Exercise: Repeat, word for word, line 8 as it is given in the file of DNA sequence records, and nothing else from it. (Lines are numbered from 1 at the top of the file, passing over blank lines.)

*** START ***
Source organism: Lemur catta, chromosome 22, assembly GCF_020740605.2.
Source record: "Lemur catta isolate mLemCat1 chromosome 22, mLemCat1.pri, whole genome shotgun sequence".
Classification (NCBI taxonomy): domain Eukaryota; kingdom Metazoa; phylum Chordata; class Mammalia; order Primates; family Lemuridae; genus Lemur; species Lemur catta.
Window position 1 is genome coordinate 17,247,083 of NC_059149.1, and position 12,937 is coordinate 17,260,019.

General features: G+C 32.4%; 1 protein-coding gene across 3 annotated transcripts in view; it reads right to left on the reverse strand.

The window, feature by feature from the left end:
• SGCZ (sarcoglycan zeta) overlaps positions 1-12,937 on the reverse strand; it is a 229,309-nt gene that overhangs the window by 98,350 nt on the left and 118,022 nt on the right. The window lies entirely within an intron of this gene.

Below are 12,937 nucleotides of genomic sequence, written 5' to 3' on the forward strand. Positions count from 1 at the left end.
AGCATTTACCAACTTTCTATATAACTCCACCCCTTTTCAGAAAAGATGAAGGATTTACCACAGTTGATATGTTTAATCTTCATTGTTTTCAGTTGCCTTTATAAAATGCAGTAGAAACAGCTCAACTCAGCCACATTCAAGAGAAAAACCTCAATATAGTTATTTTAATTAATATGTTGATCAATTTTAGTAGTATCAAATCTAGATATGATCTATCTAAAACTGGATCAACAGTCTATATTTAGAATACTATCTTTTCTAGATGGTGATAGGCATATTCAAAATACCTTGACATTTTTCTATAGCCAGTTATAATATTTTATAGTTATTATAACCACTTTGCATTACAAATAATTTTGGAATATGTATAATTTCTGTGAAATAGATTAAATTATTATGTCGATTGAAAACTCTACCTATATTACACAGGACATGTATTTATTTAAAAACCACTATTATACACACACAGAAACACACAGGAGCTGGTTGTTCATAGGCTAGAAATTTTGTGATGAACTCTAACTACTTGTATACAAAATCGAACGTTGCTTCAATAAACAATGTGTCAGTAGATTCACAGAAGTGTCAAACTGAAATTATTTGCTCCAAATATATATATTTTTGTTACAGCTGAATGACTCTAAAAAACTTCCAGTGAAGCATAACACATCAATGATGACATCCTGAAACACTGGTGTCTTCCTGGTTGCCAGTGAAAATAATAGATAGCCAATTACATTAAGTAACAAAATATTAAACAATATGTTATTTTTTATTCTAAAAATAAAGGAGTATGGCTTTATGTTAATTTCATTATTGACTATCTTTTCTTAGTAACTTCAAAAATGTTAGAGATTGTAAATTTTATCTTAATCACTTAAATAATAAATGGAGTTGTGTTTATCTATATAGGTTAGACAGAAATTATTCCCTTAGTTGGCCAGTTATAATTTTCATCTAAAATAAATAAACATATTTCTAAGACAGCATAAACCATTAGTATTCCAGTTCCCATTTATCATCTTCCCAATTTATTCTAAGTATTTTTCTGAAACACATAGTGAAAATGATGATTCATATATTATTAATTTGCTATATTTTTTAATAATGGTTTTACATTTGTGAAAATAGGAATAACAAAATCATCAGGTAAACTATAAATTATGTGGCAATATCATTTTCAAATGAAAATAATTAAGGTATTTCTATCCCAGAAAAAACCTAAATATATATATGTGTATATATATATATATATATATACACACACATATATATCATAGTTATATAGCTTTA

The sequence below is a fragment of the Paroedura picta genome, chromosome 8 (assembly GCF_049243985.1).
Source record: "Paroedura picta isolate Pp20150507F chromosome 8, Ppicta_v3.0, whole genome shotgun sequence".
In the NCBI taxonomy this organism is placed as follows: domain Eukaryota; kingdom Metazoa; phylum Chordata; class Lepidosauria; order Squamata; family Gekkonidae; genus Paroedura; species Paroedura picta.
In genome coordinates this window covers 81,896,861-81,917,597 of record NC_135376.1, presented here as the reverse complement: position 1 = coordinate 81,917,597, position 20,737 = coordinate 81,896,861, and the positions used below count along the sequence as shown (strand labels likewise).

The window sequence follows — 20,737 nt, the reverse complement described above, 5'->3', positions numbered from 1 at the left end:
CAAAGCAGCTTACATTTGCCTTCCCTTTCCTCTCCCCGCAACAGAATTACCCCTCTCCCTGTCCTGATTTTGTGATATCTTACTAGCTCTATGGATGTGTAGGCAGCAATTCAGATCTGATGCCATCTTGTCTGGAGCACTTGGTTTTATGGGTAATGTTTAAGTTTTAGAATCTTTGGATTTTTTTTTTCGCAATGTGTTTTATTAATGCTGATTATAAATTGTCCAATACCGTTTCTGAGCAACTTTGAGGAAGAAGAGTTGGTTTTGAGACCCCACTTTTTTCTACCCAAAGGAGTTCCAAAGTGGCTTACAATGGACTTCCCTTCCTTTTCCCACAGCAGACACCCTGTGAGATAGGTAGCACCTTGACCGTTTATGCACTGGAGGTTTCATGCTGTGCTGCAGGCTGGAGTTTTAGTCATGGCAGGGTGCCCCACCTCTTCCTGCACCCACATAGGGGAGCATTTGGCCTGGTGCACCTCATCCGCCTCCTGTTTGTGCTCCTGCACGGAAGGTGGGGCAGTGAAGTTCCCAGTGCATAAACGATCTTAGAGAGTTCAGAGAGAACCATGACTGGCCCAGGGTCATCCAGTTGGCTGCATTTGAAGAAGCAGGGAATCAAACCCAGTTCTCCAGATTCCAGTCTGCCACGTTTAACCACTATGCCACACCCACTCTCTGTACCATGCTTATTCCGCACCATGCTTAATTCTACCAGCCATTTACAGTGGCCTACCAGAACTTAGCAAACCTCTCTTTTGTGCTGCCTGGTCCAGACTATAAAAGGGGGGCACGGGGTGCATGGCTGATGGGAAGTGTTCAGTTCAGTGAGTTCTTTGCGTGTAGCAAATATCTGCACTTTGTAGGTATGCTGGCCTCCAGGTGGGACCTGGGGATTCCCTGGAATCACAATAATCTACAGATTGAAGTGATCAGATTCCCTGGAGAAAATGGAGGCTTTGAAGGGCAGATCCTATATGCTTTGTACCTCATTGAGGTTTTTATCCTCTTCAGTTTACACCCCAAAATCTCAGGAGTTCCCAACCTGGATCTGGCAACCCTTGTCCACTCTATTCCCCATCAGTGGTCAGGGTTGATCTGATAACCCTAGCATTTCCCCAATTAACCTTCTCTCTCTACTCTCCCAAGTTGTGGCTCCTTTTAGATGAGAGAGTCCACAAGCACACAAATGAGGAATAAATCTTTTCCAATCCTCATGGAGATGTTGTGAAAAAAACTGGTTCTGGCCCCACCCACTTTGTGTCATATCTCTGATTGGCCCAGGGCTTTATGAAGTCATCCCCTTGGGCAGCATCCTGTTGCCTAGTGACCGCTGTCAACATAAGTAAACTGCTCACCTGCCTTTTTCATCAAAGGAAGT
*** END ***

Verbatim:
Below are 12,937 nucleotides of genomic sequence, written 5' to 3' on the forward strand. Positions count from 1 at the left end.